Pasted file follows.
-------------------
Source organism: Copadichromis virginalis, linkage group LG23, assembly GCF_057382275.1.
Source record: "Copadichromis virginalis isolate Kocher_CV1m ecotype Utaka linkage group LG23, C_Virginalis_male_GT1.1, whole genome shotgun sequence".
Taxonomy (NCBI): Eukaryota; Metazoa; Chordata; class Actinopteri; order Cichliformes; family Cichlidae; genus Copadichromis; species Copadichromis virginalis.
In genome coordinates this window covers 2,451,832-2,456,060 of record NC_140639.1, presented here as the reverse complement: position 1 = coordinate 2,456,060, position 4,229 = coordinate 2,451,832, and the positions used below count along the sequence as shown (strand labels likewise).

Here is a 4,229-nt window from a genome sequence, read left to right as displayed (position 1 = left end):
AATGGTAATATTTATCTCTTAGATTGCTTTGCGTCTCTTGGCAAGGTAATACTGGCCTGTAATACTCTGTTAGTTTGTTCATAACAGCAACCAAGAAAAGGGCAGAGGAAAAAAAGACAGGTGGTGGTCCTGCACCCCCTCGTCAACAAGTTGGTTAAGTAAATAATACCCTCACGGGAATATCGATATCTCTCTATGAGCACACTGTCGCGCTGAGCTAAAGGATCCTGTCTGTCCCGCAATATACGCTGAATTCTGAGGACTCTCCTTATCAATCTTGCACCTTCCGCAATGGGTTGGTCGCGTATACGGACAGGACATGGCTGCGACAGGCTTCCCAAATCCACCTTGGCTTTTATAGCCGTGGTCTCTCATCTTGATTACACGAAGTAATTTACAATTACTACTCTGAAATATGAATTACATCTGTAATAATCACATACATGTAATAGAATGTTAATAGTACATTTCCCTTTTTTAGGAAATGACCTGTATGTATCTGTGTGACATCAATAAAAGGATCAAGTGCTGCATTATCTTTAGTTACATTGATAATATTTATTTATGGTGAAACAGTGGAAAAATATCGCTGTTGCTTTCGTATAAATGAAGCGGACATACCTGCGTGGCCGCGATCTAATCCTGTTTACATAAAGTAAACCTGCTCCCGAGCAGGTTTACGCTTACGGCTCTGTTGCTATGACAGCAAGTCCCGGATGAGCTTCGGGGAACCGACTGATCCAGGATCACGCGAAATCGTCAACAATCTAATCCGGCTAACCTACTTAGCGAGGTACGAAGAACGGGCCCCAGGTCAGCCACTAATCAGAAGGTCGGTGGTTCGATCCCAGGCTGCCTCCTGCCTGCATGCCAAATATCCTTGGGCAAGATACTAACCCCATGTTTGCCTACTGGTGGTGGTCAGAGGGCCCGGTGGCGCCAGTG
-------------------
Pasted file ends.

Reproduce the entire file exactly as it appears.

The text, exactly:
Source organism: Copadichromis virginalis, linkage group LG23, assembly GCF_057382275.1.
Source record: "Copadichromis virginalis isolate Kocher_CV1m ecotype Utaka linkage group LG23, C_Virginalis_male_GT1.1, whole genome shotgun sequence".
Taxonomy (NCBI): Eukaryota; Metazoa; Chordata; class Actinopteri; order Cichliformes; family Cichlidae; genus Copadichromis; species Copadichromis virginalis.
In genome coordinates this window covers 2,451,832-2,456,060 of record NC_140639.1, presented here as the reverse complement: position 1 = coordinate 2,456,060, position 4,229 = coordinate 2,451,832, and the positions used below count along the sequence as shown (strand labels likewise).

Here is a 4,229-nt window from a genome sequence, read left to right as displayed (position 1 = left end):
AATGGTAATATTTATCTCTTAGATTGCTTTGCGTCTCTTGGCAAGGTAATACTGGCCTGTAATACTCTGTTAGTTTGTTCATAACAGCAACCAAGAAAAGGGCAGAGGAAAAAAAGACAGGTGGTGGTCCTGCACCCCCTCGTCAACAAGTTGGTTAAGTAAATAATACCCTCACGGGAATATCGATATCTCTCTATGAGCACACTGTCGCGCTGAGCTAAAGGATCCTGTCTGTCCCGCAATATACGCTGAATTCTGAGGACTCTCCTTATCAATCTTGCACCTTCCGCAATGGGTTGGTCGCGTATACGGACAGGACATGGCTGCGACAGGCTTCCCAAATCCACCTTGGCTTTTATAGCCGTGGTCTCTCATCTTGATTACACGAAGTAATTTACAATTACTACTCTGAAATATGAATTACATCTGTAATAATCACATACATGTAATAGAATGTTAATAGTACATTTCCCTTTTTTAGGAAATGACCTGTATGTATCTGTGTGACATCAATAAAAGGATCAAGTGCTGCATTATCTTTAGTTACATTGATAATATTTATTTATGGTGAAACAGTGGAAAAATATCGCTGTTGCTTTCGTATAAATGAAGCGGACATACCTGCGTGGCCGCGATCTAATCCTGTTTACATAAAGTAAACCTGCTCCCGAGCAGGTTTACGCTTACGGCTCTGTTGCTATGACAGCAAGTCCCGGATGAGCTTCGGGGAACCGACTGATCCAGGATCACGCGAAATCGTCAACAATCTAATCCGGCTAACCTACTTAGCGAGGTACGAAGAACGGGCCCCAGGTCAGCCACTAATCAGAAGGTCGGTGGTTCGATCCCAGGCTGCCTCCTGCCTGCATGCCAAATATCCTTGGGCAAGATACTAACCCCATGTTTGCCTACTGGTGGTGGTCAGAGGGCCCGGTGGCGCCAGTG